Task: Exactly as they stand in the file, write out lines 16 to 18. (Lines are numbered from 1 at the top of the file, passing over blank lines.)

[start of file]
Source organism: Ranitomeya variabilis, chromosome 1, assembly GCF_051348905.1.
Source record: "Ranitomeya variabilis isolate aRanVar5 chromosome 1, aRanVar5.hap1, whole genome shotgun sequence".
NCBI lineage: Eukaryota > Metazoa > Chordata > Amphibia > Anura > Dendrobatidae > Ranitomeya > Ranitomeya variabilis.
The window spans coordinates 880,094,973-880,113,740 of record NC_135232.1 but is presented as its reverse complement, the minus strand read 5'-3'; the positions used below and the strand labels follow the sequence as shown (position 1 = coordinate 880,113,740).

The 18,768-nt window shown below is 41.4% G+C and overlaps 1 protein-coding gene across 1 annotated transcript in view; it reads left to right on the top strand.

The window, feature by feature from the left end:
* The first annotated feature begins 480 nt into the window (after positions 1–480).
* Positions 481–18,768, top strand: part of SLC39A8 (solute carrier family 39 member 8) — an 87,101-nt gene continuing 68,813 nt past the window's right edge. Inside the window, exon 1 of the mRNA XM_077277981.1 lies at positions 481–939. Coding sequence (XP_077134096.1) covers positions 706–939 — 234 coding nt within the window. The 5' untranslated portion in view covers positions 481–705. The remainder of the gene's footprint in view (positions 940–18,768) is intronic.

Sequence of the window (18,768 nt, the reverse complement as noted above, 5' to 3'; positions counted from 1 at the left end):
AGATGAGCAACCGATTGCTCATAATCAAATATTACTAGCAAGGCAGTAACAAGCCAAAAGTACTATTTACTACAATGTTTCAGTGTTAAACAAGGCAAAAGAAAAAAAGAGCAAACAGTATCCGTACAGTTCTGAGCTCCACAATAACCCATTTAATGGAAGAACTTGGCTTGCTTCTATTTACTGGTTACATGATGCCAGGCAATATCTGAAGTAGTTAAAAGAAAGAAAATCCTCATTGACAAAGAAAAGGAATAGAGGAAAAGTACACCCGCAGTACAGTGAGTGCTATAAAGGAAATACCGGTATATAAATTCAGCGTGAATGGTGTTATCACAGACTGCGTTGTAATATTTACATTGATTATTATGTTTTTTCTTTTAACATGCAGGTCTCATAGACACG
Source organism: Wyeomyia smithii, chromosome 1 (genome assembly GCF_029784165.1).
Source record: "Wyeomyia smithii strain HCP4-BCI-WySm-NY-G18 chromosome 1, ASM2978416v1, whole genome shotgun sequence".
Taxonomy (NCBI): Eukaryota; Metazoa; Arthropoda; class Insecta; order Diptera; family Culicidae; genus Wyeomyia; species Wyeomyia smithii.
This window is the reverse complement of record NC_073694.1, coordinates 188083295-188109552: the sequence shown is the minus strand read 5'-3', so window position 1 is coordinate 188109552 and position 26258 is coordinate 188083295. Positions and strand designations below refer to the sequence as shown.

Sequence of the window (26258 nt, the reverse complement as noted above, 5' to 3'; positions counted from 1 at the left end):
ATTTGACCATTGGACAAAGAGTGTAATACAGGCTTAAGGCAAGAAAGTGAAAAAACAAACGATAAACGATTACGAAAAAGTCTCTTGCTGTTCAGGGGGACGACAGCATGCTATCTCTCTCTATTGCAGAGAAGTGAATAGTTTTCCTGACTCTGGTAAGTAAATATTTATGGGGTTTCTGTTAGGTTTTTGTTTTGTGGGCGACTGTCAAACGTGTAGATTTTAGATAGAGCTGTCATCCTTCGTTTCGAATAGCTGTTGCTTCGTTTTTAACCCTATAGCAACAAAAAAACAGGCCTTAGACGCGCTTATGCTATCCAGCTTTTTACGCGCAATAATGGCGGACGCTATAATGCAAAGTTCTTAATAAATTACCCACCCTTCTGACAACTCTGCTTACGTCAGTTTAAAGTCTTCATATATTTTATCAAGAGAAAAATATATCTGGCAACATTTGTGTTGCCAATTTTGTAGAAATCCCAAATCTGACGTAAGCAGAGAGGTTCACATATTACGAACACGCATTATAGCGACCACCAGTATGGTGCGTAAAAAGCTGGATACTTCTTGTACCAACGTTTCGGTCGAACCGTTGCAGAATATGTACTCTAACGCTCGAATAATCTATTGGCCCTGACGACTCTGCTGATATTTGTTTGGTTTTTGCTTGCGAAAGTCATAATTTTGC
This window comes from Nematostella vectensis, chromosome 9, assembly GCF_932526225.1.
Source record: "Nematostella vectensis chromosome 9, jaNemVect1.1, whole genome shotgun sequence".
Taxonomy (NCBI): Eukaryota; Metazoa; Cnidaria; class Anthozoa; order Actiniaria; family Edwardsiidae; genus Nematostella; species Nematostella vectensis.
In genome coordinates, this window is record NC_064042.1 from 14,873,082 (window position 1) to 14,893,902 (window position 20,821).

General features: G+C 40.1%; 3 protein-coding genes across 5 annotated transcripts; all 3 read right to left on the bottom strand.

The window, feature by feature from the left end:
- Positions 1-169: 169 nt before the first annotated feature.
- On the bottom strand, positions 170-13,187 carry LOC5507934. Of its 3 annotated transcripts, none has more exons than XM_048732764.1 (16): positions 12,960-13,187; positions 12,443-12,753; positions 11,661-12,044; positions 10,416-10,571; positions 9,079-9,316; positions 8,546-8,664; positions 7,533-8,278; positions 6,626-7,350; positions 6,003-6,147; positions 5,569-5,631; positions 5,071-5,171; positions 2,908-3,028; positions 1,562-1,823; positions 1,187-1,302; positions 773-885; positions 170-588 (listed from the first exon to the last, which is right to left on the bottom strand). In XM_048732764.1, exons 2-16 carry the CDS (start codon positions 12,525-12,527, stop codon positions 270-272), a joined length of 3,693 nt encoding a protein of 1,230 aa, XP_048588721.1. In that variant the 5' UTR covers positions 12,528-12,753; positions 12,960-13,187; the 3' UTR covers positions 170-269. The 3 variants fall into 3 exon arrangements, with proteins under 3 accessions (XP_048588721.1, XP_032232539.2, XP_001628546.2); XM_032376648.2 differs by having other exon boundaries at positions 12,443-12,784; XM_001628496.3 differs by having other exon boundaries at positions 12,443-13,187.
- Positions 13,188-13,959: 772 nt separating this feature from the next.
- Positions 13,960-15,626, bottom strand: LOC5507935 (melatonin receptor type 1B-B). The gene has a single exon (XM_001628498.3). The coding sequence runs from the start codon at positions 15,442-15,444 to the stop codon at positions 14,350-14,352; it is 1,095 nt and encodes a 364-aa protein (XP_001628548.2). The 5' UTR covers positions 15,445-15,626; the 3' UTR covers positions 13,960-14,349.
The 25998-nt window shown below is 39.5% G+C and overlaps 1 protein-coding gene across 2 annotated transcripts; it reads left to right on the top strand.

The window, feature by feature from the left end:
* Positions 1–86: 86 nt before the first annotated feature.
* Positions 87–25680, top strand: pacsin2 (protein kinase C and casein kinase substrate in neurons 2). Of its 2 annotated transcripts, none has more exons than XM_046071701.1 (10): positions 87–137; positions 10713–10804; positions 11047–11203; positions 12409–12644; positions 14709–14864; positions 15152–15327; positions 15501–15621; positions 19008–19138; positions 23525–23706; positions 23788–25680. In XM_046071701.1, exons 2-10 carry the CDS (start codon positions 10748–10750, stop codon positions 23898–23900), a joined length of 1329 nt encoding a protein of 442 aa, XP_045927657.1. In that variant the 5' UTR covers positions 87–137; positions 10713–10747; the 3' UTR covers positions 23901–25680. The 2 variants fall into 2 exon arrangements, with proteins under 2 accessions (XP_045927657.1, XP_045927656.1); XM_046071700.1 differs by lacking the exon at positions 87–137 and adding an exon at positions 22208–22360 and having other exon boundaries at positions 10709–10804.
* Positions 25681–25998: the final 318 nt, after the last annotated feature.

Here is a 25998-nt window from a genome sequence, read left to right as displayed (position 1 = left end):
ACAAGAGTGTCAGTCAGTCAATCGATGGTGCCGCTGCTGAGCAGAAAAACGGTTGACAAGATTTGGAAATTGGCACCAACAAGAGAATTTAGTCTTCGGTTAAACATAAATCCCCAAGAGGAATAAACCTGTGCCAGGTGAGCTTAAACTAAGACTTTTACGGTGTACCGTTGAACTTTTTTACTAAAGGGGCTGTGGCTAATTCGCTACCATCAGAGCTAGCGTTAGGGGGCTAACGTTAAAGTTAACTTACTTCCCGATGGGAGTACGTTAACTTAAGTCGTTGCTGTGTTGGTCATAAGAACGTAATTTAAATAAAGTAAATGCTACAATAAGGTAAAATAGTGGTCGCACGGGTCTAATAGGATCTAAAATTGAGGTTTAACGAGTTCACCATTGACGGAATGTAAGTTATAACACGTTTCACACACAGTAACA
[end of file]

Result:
ATTTGACCATTGGACAAAGAGTGTAATACAGGCTTAAGGCAAGAAAGTGAAAAAACAAACGATAAACGATTACGAAAAAGTCTCTTGCTGTTCAGGGGGACGACAGCATGCTATCTCTCTCTATTGCAGAGAAGTGAATAGTTTTCCTGACTCTGGTAAGTAAATATTTATGGGGTTTCTGTTAGGTTTTTGTTTTGTGGGCGACTGTCAAACGTGTAGATTTTAGATAGAGCTGTCATCCTTCGTTTCGAATAGCTGTTGCTTCGTTTTTAACCCTATAGCAACAAAAAAACAGGCCTTAGACGCGCTTATGCTATCCAGCTTTTTACGCGCAATAATGGCGGACGCTATAATGCAAAGTTCTTAATAAATTACCCACCCTTCTGACAACTCTGCTTACGTCAGTTTAAAGTCTTCATATATTTTATCAAGAGAAAAATATATCTGGCAACATTTGTGTTGCCAATTTTGTAGAAATCCCAAATCTGACGTAAGCAGAGAGGTTCACATATTACGAACACGCATTATAGCGACCACCAGTATGGTGCGTAAAAAGCTGGATACTTCTTGTACCAACGTTTCGGTCGAACCGTTGCAGAATATGTACTCTAACGCTCGAATAATCTATTGGCCCTGACGACTCTGCTGATATTTGTTTGGTTTTTGCTTGCGAAAGTCATAATTTTGC
This window comes from Nematostella vectensis, chromosome 9, assembly GCF_932526225.1.
Source record: "Nematostella vectensis chromosome 9, jaNemVect1.1, whole genome shotgun sequence".